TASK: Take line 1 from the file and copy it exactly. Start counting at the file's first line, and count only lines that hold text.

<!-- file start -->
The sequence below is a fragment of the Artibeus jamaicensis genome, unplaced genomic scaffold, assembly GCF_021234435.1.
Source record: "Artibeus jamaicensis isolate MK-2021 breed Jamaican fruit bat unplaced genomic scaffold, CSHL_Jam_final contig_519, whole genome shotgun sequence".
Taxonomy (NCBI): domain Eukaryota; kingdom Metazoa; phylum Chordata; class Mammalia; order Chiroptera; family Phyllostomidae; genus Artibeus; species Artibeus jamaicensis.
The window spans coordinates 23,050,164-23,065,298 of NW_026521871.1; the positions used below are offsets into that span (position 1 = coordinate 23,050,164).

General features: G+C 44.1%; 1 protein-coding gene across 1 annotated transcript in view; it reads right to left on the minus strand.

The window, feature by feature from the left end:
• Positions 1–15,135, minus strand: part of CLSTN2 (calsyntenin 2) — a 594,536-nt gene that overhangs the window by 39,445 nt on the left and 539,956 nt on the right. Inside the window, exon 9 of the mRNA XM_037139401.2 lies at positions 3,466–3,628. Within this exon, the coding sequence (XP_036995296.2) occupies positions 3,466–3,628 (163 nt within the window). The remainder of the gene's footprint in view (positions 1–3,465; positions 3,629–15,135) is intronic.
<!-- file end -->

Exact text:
The sequence below is a fragment of the Artibeus jamaicensis genome, unplaced genomic scaffold, assembly GCF_021234435.1.